Farmers to be taken £ 1.8bn ahead of Brexit as many ‘go bankrupt’
English farmers will see their direct payments, worth Â£ 1.8 billion in 2019-20 under the EU’s Common Agricultural Policy, cut by more than half by 2025 and wiped out completely in 2027 as part of new government measures.
And a new parliamentary report has warned that “blind optimism” shown by Tory ministers could force many small farmers and farmers in England to close their doors, while accusing them of not doing enough to gain farmers’ confidence in the business. the realization of crucial plans.
Under government plans, farmers are encouraged to release land for environmental reasons.
Higher prices, worse environment?
But the report warned that would mean England importing more of its food, often from countries with lower environmental standards, making the UK more dependent on food from overseas and making food prices more expensive. more expensive.
The newspaper also warned that it would likely lead to more farm growth, which in turn will harm the environment, against the government’s hopes.
The Department for Environment, Food and Rural Affairs intends to match the Â£ 2.4bn in subsidies given annually by the EU’s Common Agricultural Policy (CAP) to UK farmers .
But with this comes an intention to reduce the amount of out-of-pocket payments, depending on the size of the cultivated land, according to The independent.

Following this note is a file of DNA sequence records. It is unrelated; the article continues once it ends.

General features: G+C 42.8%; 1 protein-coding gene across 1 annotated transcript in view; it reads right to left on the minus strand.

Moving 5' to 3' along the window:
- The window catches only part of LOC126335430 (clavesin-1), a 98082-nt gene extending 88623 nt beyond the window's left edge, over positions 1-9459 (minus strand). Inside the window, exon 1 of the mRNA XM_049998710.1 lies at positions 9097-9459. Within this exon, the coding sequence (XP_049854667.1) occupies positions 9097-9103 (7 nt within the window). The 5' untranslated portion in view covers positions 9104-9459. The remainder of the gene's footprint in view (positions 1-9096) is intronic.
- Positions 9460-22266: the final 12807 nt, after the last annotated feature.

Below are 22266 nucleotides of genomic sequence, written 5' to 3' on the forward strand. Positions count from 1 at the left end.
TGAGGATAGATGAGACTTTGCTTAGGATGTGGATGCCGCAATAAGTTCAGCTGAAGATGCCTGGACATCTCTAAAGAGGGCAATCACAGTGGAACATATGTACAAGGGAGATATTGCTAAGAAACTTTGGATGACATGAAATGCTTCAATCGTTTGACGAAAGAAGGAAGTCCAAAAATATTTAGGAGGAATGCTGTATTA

Committee Chairman and Conservative MP Sir Geoffrey Clifton-Brown said: ‘We have known we have been replacing the CAP since 2016 and we still don’t see any clear plan, target or communication with those at the forefront – the farmers – in that billion pounds. , a radical overhaul of land use and, more importantly, food production in this country.
“The UK is also already a large net importer of food and we have heard that ELMS ‘vague ambition to’ maximize the value of landscape to society ‘may actually mean this is increasing further.”
Farmers earn better since Brexit, insists Conservative minister
Meanwhile, shadow Labor Secretary of the Environment Jim McMahon said the Tories were “grossly insufficient” in helping farmers, with “trade deals that undermine our rural businesses, leaving them exposed and rightly feeling abandoned “.
He added: âAgain this week the Environment Secretary has tried to sidestep the responsibility of making sure farmers get a fair deal with major retailers, despite soaring food and production prices.
“For our country to prosper, we need to see more food grown at home, to a high standard and through sustainable processes – but the government is not listening.”
But Environment Secretary George Eustice said Defra disagreed with many of the issues presented by the report and accused him of not including recent developments, while claiming that British farmers would be better paid after Brexit.
“Farm incomes have improved dramatically since the UK voted to leave the EU in 2016 and there will never be a better time to improve the way we reward farmers,” said Eustice.
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